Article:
For many folks Jesus just tells us how to “get to heaven”, and from this perspective doesn’t have much influence on our day to day living, since it’s all about what comes later after we die. But, when we listen to Jesus saying “the kingdom of God is among you” we might come to realize he is talking about our living right here and now, not about “pleasing a distant God” for later, living now with each other in the manner in which we are constantly being created. God is tending his vineyard, which is each of us here and now, through every one and every thing in our life. Jesus invites us to recognize this and cooperate with God. If we are open to it the Parable might talk to us about God being God in our life, through the rough spots and the easy ones. It’s good to remember that, no matter what is going on in our life, in no way are we ever alone. This might take a while to get. Often God loving us is something we can accept intellectually, but is very difficult to accept experientially. Is God that real? If we see God as a verb, our life is a process, a journey from God, with  God, to God, and, with our cooperation, God is guiding our journey in ways we don’t understand yet, but might later. It is a matter of believing “in” God, that starts with believing “about” God, but goes far beyond. It’s quite an adventure. We come to experience God being dynamic and very involved.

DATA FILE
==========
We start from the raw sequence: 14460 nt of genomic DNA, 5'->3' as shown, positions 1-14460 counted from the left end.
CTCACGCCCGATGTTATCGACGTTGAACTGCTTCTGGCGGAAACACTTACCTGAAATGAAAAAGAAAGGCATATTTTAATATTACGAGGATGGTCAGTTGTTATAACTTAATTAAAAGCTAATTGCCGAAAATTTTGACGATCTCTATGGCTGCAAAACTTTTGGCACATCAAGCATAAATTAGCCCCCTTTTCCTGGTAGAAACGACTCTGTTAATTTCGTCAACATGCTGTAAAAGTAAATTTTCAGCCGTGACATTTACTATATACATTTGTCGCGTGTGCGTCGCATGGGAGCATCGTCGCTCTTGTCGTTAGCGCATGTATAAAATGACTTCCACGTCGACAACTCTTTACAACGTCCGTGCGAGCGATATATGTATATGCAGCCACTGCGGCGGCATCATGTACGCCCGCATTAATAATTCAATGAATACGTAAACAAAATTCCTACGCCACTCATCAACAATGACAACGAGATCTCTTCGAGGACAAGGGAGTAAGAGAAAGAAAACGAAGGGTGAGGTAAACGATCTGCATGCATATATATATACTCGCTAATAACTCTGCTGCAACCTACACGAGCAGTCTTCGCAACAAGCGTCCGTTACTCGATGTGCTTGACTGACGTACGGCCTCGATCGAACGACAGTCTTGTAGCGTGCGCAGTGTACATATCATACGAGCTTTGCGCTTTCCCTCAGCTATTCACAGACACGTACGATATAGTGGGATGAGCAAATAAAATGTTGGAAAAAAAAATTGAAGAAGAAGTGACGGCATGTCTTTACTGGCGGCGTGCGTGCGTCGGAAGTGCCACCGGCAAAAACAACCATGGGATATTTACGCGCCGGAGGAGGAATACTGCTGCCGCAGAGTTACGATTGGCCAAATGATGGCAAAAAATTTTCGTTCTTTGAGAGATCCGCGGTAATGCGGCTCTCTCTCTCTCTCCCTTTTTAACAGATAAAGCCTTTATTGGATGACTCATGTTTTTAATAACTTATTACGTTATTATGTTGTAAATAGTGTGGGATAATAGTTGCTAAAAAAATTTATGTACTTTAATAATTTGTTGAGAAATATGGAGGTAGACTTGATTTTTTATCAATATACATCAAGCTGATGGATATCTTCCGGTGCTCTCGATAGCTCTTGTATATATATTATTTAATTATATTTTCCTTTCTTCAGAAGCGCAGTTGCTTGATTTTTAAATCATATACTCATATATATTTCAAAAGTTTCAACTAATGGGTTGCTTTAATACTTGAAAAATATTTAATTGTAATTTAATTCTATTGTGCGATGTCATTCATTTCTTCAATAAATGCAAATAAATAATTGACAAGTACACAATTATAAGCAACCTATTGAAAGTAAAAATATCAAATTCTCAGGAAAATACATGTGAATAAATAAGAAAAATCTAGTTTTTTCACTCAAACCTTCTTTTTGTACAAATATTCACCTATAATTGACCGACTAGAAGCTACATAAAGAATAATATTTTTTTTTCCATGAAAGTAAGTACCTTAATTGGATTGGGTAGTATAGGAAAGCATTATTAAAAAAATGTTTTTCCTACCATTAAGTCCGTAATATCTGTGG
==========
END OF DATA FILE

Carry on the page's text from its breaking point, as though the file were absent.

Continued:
I guess that where I am these days might be seen by the system as a no-no. I’m constantly reminded that God loves each of us as we are, not as anybody else tells us we should be. No one knows who we are as well as we do ourselves. I’m learning my role is not to judge, condemn, or expect others to think and and see as I do, but to accompany, bless, accept, look for the good in all around me, to recognize God sending his Son among us in new ways I might not expect, to see God in the good happening in unexpected places, the caring for each other and for the environment being done by folks who aren’t using acceptable gospel terms, to be with the sick, the lonely, the suffering, the outcasts, caring for the environment, living responsibly. This is God being God, but what does it say to me now, how do I do it?  What is the Spirit calling me to? Perhaps a worthwhile question for all of us, especially these days.  Just sayin .  .  .